After that, add new oil. You will use 6.2 US quarts of 0W20 if you have the oil cooler, and 6.1 US quarts with out oil cooler. Start your engine and check for leaks. Check the oil level with your dipstick, and top off if needed. After you’re done, replace the skid plate, and you’re good to go.

    Changing your oil on your truck may have a few more steps over a conventional one-piece disposable filter, but it’s still pretty straightforward. In the event you are more of a visual learner, here is a good video that covers everything from start to finish. Remember that oil is the life of engines, so keep your Taco running well, and treat her right.

     

    * Please note the following:

    This guide is accurate for all the following third gen models: 2016, 2017 and 2018.

    Some of these links are Amazon affiliate links and we make a small commission if you purchase the product.

    Images Credits:

    Oil Filter Housing – Tundra Solutions user Jowett Engineering

    Exploded Filter Diagram – Posted by Tacoma World user tubesock

    Top 20 Mods & Accessories Under $200 For 2nd Gen Tacomas

    Top 20 Mods & Accessories Under $200 For 2nd Gen Tacomas

    If you own a 2nd gen Tacoma, chances are you’ve done something to modify it to make it truly unique. This could be something free, or it could have cost you thousands or dollars.

    After scouring the Internet and the Tacoma forums, I’ve put together a list of the top twenty mods under $200 for your second generation Toyota Tacoma build out.

    Hood Struts ($130)

    While it may seem like a no brainer, many manufacturers these days don’t make their cars or trucks with hood struts. Perhaps it’s to save money, or perhaps ensure longevity, but let’s face it: hood struts are cool. They assist in opening your hood, and give you more room when you need to work with that prop not being a thing of the past. You can get them cheaper, but this is a good kit from Redline Tuning that many people are happy with.

    Blacked-Out and LED Tail Lights ($180)

    A great way to give your truck a mean look is to black out the taillights. While you could use a spray can, going the extra mile with a replacement kit is the best way. Incandescent bulbs might not shine as well through the tint, so why not bring your truck up to modern specs with LED lights while you’re at it? This will be to taste, but the kit here is a nice aggressive look, and will give you a good starting point.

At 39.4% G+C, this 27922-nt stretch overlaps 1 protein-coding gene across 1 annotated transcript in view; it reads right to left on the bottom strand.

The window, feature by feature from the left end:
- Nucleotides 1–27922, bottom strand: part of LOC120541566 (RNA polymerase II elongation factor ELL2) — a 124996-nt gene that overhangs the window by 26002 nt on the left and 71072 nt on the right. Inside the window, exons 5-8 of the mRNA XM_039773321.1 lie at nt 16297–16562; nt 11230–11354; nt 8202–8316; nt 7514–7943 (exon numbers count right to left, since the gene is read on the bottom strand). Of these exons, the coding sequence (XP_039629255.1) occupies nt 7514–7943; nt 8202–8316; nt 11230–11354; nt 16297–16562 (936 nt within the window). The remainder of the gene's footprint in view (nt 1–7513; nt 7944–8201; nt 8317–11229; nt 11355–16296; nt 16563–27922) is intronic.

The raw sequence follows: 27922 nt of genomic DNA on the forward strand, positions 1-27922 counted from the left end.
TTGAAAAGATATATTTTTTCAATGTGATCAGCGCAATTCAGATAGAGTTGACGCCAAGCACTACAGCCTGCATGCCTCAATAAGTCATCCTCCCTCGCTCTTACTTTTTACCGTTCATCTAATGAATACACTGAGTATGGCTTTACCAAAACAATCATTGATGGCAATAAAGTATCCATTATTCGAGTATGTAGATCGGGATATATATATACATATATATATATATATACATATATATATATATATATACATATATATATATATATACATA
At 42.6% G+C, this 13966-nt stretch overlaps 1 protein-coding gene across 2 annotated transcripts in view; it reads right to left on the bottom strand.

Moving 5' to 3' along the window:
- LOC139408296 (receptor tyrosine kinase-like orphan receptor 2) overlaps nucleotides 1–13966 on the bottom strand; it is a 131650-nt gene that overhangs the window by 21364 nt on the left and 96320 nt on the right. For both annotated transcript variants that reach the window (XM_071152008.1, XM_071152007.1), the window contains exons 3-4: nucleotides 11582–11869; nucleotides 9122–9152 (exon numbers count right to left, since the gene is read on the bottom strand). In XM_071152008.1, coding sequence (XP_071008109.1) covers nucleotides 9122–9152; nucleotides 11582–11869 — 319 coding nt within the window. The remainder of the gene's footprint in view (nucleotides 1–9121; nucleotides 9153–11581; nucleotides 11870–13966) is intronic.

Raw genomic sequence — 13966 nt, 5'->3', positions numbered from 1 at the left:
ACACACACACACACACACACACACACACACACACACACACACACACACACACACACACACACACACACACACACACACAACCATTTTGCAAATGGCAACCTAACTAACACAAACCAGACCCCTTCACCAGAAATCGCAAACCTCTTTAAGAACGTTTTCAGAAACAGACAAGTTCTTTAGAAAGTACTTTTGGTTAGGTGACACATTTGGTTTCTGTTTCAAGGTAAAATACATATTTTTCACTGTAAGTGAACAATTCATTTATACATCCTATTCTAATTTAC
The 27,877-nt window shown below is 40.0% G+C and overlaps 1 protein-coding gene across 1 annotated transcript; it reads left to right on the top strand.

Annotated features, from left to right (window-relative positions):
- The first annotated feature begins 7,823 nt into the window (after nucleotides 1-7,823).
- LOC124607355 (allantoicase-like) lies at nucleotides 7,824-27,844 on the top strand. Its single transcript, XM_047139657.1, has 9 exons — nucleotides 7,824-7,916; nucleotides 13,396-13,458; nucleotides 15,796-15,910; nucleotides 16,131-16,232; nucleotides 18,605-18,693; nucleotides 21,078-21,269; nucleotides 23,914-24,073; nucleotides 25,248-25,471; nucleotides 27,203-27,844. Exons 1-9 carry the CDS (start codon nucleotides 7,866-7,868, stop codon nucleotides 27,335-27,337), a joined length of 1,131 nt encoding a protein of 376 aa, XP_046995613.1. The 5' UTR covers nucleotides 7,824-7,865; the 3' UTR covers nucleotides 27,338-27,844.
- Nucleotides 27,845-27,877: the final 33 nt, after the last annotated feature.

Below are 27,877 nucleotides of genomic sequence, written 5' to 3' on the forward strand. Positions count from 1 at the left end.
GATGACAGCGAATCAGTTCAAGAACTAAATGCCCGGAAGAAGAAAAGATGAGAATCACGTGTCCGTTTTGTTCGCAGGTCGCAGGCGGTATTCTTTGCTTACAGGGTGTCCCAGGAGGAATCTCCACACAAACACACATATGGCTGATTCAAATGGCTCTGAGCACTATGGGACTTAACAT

LED Interior Package ($25)

    Incandescent bulbs are classic, but LED bulbs are much brighter. For cheap, you can replace your map, dome, vanity, license plate, and reverse lights in this one kit. This is one of the best 2nd gen interior mods available.

    Tint

    While tint may be a little more expensive, it has two functions: it looks good, and keeps your truck cool on those hot summer days. Look around for a place by you that does it. It’s best to find a place that offers some type of warranty on their work in the event the tint starts to bubble. Check your local laws to see how dark your tint can legally be.

    Painting or “Dipping” Chrome Parts (About $15)

    Chrome looks good, but when you want that blacked out look, you can get expensive replacement parts, or you could get a couple cans of black spray paint, or Plasti Dip. This route may not be the most durable, but it will give you quick custom results that you can touch up any time. The benefit to using Plasti Dip is that you can peel it off if you ever get bored with it, or want to sell your truck. (But, why would you ever sell your truck?)

    12V Plug in the Bed (About $15)

    This one does involve some tools, skill, and elbow grease, but if you want some extra power to your bed, then adding a 12V plug might be a great option. While the 110V plug is great, many things we get for our vehicles come with 12V plugs. This guide will show you the cheapest way to add the socket to your bed, should you need it.

    Bed Extender ($50)

    For a fraction of the cost of a new pre-made one, you can extend your bed with some wood, paint, screws, and a couple extra pieces. You can make a really good looking and effective piece of hardware. I would not suggest leaving it on 24-7 if you don’t need to. Even if you get treated wood, it may warp during extreme weather over time.

    LED Bed Lights ($60)

    Lighting is probably one of the most noticeable, effective, and cheapest modifications you can do to any vehicle, as I’ve shown on a few mods already. Your bed is no exception. While this may be more expensive than putting fog or driving lights in the side pockets by the cab, this method looks great, is very bright, and will give your trucks a very nice custom and unique look.